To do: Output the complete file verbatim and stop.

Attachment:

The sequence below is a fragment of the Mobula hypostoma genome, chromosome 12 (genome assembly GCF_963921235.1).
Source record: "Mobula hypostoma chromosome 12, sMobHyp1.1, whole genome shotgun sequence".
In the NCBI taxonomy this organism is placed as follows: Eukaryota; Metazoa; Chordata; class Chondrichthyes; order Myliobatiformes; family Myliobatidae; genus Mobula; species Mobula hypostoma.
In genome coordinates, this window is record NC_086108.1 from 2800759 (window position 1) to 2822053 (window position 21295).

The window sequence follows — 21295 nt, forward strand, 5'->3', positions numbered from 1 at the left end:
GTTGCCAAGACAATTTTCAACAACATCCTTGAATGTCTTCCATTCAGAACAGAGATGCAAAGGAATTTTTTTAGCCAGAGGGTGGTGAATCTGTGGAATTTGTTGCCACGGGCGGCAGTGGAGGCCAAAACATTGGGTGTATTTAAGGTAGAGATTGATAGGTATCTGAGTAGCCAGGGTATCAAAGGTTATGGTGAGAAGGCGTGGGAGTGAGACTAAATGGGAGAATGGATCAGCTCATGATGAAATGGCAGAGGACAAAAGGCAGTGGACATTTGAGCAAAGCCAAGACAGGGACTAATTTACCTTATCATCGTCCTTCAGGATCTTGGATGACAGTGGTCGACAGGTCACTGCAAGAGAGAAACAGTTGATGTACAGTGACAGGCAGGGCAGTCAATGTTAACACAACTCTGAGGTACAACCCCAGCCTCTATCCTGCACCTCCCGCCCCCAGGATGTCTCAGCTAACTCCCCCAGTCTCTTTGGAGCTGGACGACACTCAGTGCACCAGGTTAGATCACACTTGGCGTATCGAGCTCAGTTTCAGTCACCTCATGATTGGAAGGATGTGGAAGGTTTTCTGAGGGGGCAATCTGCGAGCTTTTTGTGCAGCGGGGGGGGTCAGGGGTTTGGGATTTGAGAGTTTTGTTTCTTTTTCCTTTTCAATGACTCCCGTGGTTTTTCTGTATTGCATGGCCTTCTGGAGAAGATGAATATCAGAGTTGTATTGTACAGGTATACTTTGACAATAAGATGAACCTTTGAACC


The sequence below is a fragment of the Mobula hypostoma genome, chromosome 12 (genome assembly GCF_963921235.1).
Source record: "Mobula hypostoma chromosome 12, sMobHyp1.1, whole genome shotgun sequence".
In the NCBI taxonomy this organism is placed as follows: Eukaryota; Metazoa; Chordata; class Chondrichthyes; order Myliobatiformes; family Myliobatidae; genus Mobula; species Mobula hypostoma.
In genome coordinates, this window is record NC_086108.1 from 2800759 (window position 1) to 2822053 (window position 21295).

The window sequence follows — 21295 nt, forward strand, 5'->3', positions numbered from 1 at the left end:
GTTGCCAAGACAATTTTCAACAACATCCTTGAATGTCTTCCATTCAGAACAGAGATGCAAAGGAATTTTTTTAGCCAGAGGGTGGTGAATCTGTGGAATTTGTTGCCACGGGCGGCAGTGGAGGCCAAAACATTGGGTGTATTTAAGGTAGAGATTGATAGGTATCTGAGTAGCCAGGGTATCAAAGGTTATGGTGAGAAGGCGTGGGAGTGAGACTAAATGGGAGAATGGATCAGCTCATGATGAAATGGCAGAGGACAAAAGGCAGTGGACATTTGAGCAAAGCCAAGACAGGGACTAATTTACCTTATCATCGTCCTTCAGGATCTTGGATGACAGTGGTCGACAGGTCACTGCAAGAGAGAAACAGTTGATGTACAGTGACAGGCAGGGCAGTCAATGTTAACACAACTCTGAGGTACAACCCCAGCCTCTATCCTGCACCTCCCGCCCCCAGGATGTCTCAGCTAACTCCCCCAGTCTCTTTGGAGCTGGACGACACTCAGTGCACCAGGTTAGATCACACTTGGCGTATCGAGCTCAGTTTCAGTCACCTCATGATTGGAAGGATGTGGAAGGTTTTCTGAGGGGGCAATCTGCGAGCTTTTTGTGCAGCGGGGGGGGTCAGGGGTTTGGGATTTGAGAGTTTTGTTTCTTTTTCCTTTTCAATGACTCCCGTGGTTTTTCTGTATTGCATGGCCTTCTGGAGAAGATGAATATCAGAGTTGTATTGTACAGGTATACTTTGACAATAAGATGAACCTTTGAACC